Mayor's office quite the draw
The 2015 race for mayor of Champaign is getting surprisingly crowded.
Even though Champaign's mayoral election is more than a year away, candidates continue to step forward.
Champaign Park Board President Joseph Petry is the latest to acknowledge that he intends to enter the race, bringing the number of likely candidates to four.
Champaign Mayor Don Gerard has indicated that he plans to run for a second term. Council members Deb Feinen and Karen Foster also have said they also expect to be candidates for mayor.
It has been a while since so many candidates vied for the mayor's office, but the more the merrier. In our view, a broad field of candidates will generate more discussion of important municipal issues and, perhaps, more public interest. It might even persuade lethargic city residents to show up at the polling place on Election Day. Given the disgracefully low voter turnout in Champaign's 2011 election, that would be a pleasant turnabout.
The renewed interest in the mayor's post in Champaign comes as something of a surprise, given its largely ceremonial nature.
In Champaign's city manager form of government, the real power rests with the city administration and the council as a whole. The mayor is essentially a glorified council member, casting a vote like other council members but possessing no veto power — unlike his counterpart in Urbana.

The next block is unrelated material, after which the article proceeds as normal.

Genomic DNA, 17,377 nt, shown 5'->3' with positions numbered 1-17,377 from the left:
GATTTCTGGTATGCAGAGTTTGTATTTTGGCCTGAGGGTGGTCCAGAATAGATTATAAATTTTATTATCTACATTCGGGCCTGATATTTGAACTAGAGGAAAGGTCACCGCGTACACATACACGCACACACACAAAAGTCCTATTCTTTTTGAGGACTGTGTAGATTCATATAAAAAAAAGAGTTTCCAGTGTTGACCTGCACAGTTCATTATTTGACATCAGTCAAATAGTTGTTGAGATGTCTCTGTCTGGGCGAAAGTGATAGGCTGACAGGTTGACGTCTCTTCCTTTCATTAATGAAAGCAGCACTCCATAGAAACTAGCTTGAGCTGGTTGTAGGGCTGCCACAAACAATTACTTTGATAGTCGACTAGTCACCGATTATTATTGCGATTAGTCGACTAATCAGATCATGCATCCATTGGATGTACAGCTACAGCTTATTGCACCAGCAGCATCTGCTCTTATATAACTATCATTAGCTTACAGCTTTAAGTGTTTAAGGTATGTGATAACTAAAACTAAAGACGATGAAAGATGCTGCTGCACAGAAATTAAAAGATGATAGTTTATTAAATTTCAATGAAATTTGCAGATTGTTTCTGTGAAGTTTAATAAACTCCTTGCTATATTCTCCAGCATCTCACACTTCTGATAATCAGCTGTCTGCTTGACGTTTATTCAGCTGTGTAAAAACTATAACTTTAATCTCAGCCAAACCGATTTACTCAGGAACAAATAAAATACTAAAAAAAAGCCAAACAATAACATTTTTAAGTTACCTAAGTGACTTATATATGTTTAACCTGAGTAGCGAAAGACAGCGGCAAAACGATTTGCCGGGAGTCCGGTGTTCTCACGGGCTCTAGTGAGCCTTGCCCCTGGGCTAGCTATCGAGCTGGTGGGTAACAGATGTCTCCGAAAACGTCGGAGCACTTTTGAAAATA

That said, some Champaign mayors can become powerhouses, former Mayor Dan McCollum being one example. But that's more a matter of personality and persuasive ability than position.
The interest in the mayor's office also will mean change on the nine-member council (three at-large council members, five district council members and the mayor). The three at-large seats will be up for election next year, and Feinen and Foster will have to give up their at-large council seats to run for mayor.
That will create at least two open at-large seats, perhaps even three if longtime council member Tom Bruno chooses not to run for re-election. It's a golden opportunity for would-be candidates who don't wish to challenge an incumbent council member. And the same rule applies to council candidates as to the mayor's office — the more, the merrier.